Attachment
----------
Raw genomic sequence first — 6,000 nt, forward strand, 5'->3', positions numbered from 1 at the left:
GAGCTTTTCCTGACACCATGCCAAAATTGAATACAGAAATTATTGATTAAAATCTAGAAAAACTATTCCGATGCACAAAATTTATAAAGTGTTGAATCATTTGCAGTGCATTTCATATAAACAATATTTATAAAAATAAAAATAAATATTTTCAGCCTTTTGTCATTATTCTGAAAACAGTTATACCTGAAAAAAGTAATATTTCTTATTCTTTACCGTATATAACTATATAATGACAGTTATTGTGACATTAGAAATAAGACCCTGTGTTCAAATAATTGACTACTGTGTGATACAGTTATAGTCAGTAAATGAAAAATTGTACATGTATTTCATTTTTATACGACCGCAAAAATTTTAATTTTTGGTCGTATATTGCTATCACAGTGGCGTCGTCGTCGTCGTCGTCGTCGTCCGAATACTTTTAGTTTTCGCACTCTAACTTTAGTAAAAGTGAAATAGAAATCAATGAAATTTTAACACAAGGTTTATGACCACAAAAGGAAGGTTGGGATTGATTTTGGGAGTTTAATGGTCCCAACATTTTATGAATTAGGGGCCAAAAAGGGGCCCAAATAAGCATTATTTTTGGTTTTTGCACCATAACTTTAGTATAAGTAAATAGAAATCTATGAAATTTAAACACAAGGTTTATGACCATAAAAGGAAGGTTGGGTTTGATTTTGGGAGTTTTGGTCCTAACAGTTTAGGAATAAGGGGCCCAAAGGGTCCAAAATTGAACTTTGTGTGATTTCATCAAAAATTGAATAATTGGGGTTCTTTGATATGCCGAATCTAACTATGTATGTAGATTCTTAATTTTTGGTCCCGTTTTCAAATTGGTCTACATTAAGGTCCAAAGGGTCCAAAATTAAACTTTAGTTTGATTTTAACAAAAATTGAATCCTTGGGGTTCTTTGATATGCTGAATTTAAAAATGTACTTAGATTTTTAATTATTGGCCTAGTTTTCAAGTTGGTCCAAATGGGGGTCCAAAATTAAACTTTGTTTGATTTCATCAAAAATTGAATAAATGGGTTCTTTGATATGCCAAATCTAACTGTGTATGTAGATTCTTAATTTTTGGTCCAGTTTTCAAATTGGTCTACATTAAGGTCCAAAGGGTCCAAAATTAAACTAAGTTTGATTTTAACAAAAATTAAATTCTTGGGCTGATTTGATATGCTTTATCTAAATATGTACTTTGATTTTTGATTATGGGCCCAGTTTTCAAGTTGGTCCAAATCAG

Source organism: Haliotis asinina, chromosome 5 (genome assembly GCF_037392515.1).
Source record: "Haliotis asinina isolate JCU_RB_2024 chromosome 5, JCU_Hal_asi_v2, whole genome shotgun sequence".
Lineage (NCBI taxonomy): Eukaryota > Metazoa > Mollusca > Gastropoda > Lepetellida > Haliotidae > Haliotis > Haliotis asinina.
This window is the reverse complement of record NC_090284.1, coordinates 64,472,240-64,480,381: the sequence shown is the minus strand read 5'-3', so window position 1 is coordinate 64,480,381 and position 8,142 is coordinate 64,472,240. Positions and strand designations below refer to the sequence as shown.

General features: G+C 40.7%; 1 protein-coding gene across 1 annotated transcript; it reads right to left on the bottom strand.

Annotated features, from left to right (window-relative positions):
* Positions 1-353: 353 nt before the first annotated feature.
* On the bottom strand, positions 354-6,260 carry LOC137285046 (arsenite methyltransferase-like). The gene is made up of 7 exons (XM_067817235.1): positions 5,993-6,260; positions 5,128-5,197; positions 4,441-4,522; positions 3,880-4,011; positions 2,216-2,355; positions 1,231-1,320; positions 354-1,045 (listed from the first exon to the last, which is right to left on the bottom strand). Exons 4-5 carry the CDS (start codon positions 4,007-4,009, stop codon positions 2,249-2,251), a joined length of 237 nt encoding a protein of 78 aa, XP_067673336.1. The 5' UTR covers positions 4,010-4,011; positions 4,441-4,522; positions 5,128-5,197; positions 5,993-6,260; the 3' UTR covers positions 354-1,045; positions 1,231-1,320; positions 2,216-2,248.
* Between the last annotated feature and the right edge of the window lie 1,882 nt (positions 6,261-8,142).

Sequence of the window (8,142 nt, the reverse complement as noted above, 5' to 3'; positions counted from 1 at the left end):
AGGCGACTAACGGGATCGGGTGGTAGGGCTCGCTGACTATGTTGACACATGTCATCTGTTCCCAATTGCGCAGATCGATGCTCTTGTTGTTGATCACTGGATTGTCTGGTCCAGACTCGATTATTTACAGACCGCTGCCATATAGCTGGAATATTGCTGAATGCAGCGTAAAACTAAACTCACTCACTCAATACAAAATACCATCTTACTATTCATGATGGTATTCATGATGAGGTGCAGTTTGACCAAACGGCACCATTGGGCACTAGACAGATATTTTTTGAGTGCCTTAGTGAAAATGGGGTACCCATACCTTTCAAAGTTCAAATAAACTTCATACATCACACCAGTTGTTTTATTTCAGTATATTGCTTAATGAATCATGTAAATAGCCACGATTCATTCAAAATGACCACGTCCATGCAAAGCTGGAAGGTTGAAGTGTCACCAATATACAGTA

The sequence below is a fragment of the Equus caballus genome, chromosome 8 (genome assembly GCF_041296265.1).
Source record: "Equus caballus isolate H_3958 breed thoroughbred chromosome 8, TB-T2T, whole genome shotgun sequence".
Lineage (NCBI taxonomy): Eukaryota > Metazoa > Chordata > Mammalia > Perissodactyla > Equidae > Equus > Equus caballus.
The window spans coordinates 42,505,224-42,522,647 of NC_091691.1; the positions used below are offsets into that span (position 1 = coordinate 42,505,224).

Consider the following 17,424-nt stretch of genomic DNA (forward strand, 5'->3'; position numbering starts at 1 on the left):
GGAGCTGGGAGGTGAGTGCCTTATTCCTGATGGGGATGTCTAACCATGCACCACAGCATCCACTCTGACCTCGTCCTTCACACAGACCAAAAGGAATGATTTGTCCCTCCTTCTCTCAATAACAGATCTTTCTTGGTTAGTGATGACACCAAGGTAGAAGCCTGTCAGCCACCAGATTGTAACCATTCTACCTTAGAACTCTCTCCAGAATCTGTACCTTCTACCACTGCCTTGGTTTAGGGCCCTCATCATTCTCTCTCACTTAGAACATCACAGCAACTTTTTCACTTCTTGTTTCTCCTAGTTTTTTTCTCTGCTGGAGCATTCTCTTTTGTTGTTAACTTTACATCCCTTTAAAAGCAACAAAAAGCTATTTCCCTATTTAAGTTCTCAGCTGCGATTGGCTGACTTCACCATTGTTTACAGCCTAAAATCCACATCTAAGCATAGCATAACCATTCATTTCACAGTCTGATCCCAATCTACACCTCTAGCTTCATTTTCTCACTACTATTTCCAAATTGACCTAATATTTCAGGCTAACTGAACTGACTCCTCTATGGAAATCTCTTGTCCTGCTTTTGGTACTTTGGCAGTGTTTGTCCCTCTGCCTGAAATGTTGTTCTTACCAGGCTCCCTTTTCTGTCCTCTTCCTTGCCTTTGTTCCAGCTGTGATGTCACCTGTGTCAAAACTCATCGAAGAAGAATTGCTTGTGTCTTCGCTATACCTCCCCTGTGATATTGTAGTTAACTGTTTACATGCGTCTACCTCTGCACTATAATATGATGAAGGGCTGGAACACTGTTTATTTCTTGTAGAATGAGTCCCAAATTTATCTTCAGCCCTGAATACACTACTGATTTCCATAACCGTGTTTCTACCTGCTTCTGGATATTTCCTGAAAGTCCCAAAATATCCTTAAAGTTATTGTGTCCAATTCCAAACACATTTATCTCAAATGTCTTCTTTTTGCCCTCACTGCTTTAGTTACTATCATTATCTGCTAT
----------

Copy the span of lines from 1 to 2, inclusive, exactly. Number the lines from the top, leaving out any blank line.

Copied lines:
Raw genomic sequence first — 6,000 nt, forward strand, 5'->3', positions numbered from 1 at the left:
GAGCTTTTCCTGACACCATGCCAAAATTGAATACAGAAATTATTGATTAAAATCTAGAAAAACTATTCCGATGCACAAAATTTATAAAGTGTTGAATCATTTGCAGTGCATTTCATATAAACAATATTTATAAAAATAAAAATAAATATTTTCAGCCTTTTGTCATTATTCTGAAAACAGTTATACCTGAAAAAAGTAATATTTCTTATTCTTTACCGTATATAACTATATAATGACAGTTATTGTGACATTAGAAATAAGACCCTGTGTTCAAATAATTGACTACTGTGTGATACAGTTATAGTCAGTAAATGAAAAATTGTACATGTATTTCATTTTTATACGACCGCAAAAATTTTAATTTTTGGTCGTATATTGCTATCACAGTGGCGTCGTCGTCGTCGTCGTCGTCGTCCGAATACTTTTAGTTTTCGCACTCTAACTTTAGTAAAAGTGAAATAGAAATCAATGAAATTTTAACACAAGGTTTATGACCACAAAAGGAAGGTTGGGATTGATTTTGGGAGTTTAATGGTCCCAACATTTTATGAATTAGGGGCCAAAAAGGGGCCCAAATAAGCATTATTTTTGGTTTTTGCACCATAACTTTAGTATAAGTAAATAGAAATCTATGAAATTTAAACACAAGGTTTATGACCATAAAAGGAAGGTTGGGTTTGATTTTGGGAGTTTTGGTCCTAACAGTTTAGGAATAAGGGGCCCAAAGGGTCCAAAATTGAACTTTGTGTGATTTCATCAAAAATTGAATAATTGGGGTTCTTTGATATGCCGAATCTAACTATGTATGTAGATTCTTAATTTTTGGTCCCGTTTTCAAATTGGTCTACATTAAGGTCCAAAGGGTCCAAAATTAAACTTTAGTTTGATTTTAACAAAAATTGAATCCTTGGGGTTCTTTGATATGCTGAATTTAAAAATGTACTTAGATTTTTAATTATTGGCCTAGTTTTCAAGTTGGTCCAAATGGGGGTCCAAAATTAAACTTTGTTTGATTTCATCAAAAATTGAATAAATGGGTTCTTTGATATGCCAAATCTAACTGTGTATGTAGATTCTTAATTTTTGGTCCAGTTTTCAAATTGGTCTACATTAAGGTCCAAAGGGTCCAAAATTAAACTAAGTTTGATTTTAACAAAAATTAAATTCTTGGGCTGATTTGATATGCTTTATCTAAATATGTACTTTGATTTTTGATTATGGGCCCAGTTTTCAAGTTGGTCCAAATCAG